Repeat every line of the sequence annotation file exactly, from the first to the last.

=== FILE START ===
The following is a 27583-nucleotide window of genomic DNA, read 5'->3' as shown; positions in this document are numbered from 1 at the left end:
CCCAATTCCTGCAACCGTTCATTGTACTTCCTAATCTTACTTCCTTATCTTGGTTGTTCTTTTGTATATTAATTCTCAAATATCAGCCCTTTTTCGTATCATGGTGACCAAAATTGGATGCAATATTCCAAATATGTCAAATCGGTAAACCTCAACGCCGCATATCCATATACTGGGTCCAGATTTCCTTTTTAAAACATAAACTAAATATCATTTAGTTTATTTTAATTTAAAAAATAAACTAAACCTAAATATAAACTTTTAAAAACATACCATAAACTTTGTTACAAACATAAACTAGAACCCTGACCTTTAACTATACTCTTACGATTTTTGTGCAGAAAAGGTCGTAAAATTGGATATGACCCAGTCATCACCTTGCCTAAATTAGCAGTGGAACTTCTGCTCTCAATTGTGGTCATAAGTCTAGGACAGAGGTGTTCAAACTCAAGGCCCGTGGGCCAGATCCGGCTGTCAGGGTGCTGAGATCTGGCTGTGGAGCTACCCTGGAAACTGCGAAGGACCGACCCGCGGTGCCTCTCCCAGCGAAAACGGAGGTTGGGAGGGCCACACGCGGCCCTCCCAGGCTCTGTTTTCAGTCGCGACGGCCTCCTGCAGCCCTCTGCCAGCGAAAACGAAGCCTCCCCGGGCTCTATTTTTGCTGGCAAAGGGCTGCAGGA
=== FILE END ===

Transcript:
The following is a 27583-nucleotide window of genomic DNA, read 5'->3' as shown; positions in this document are numbered from 1 at the left end:
CCCAATTCCTGCAACCGTTCATTGTACTTCCTAATCTTACTTCCTTATCTTGGTTGTTCTTTTGTATATTAATTCTCAAATATCAGCCCTTTTTCGTATCATGGTGACCAAAATTGGATGCAATATTCCAAATATGTCAAATCGGTAAACCTCAACGCCGCATATCCATATACTGGGTCCAGATTTCCTTTTTAAAACATAAACTAAATATCATTTAGTTTATTTTAATTTAAAAAATAAACTAAACCTAAATATAAACTTTTAAAAACATACCATAAACTTTGTTACAAACATAAACTAGAACCCTGACCTTTAACTATACTCTTACGATTTTTGTGCAGAAAAGGTCGTAAAATTGGATATGACCCAGTCATCACCTTGCCTAAATTAGCAGTGGAACTTCTGCTCTCAATTGTGGTCATAAGTCTAGGACAGAGGTGTTCAAACTCAAGGCCCGTGGGCCAGATCCGGCTGTCAGGGTGCTGAGATCTGGCTGTGGAGCTACCCTGGAAACTGCGAAGGACCGACCCGCGGTGCCTCTCCCAGCGAAAACGGAGGTTGGGAGGGCCACACGCGGCCCTCCCAGGCTCTGTTTTCAGTCGCGACGGCCTCCTGCAGCCCTCTGCCAGCGAAAACGAAGCCTCCCCGGGCTCTATTTTTGCTGGCAAAGGGCTGCAGGA